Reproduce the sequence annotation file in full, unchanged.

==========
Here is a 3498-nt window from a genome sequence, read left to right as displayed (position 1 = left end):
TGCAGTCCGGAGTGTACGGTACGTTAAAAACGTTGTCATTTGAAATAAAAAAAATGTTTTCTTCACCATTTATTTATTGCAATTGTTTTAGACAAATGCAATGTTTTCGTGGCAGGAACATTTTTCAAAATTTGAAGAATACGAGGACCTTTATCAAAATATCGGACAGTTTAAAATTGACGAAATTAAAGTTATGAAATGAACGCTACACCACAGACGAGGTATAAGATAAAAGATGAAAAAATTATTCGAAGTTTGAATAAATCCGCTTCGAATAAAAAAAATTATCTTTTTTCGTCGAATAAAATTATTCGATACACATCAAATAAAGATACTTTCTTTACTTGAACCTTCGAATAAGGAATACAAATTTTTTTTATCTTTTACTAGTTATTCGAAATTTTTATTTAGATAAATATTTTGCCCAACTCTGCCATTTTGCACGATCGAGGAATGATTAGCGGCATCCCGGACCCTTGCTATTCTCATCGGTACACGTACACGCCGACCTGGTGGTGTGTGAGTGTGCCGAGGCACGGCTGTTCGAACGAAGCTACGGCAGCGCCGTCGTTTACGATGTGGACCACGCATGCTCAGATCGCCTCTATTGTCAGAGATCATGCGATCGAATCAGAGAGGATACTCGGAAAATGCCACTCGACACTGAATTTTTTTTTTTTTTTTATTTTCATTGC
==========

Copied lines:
Here is a 3498-nt window from a genome sequence, read left to right as displayed (position 1 = left end):
TGCAGTCCGGAGTGTACGGTACGTTAAAAACGTTGTCATTTGAAATAAAAAAAATGTTTTCTTCACCATTTATTTATTGCAATTGTTTTAGACAAATGCAATGTTTTCGTGGCAGGAACATTTTTCAAAATTTGAAGAATACGAGGACCTTTATCAAAATATCGGACAGTTTAAAATTGACGAAATTAAAGTTATGAAATGAACGCTACACCACAGACGAGGTATAAGATAAAAGATGAAAAAATTATTCGAAGTTTGAATAAATCCGCTTCGAATAAAAAAAATTATCTTTTTTCGTCGAATAAAATTATTCGATACACATCAAATAAAGATACTTTCTTTACTTGAACCTTCGAATAAGGAATACAAATTTTTTTTATCTTTTACTAGTTATTCGAAATTTTTATTTAGATAAATATTTTGCCCAACTCTGCCATTTTGCACGATCGAGGAATGATTAGCGGCATCCCGGACCCTTGCTATTCTCATCGGTACACGTACACGCCGACCTGGTGGTGTGTGAGTGTGCCGAGGCACGGCTGTTCGAACGAAGCTACGGCAGCGCCGTCGTTTACGATGTGGACCACGCATGCTCAGATCGCCTCTATTGTCAGAGATCATGCGATCGAATCAGAGAGGATACTCGGAAAATGCCACTCGACACTGAATTTTTTTTTTTTTTTTATTTTCATTGC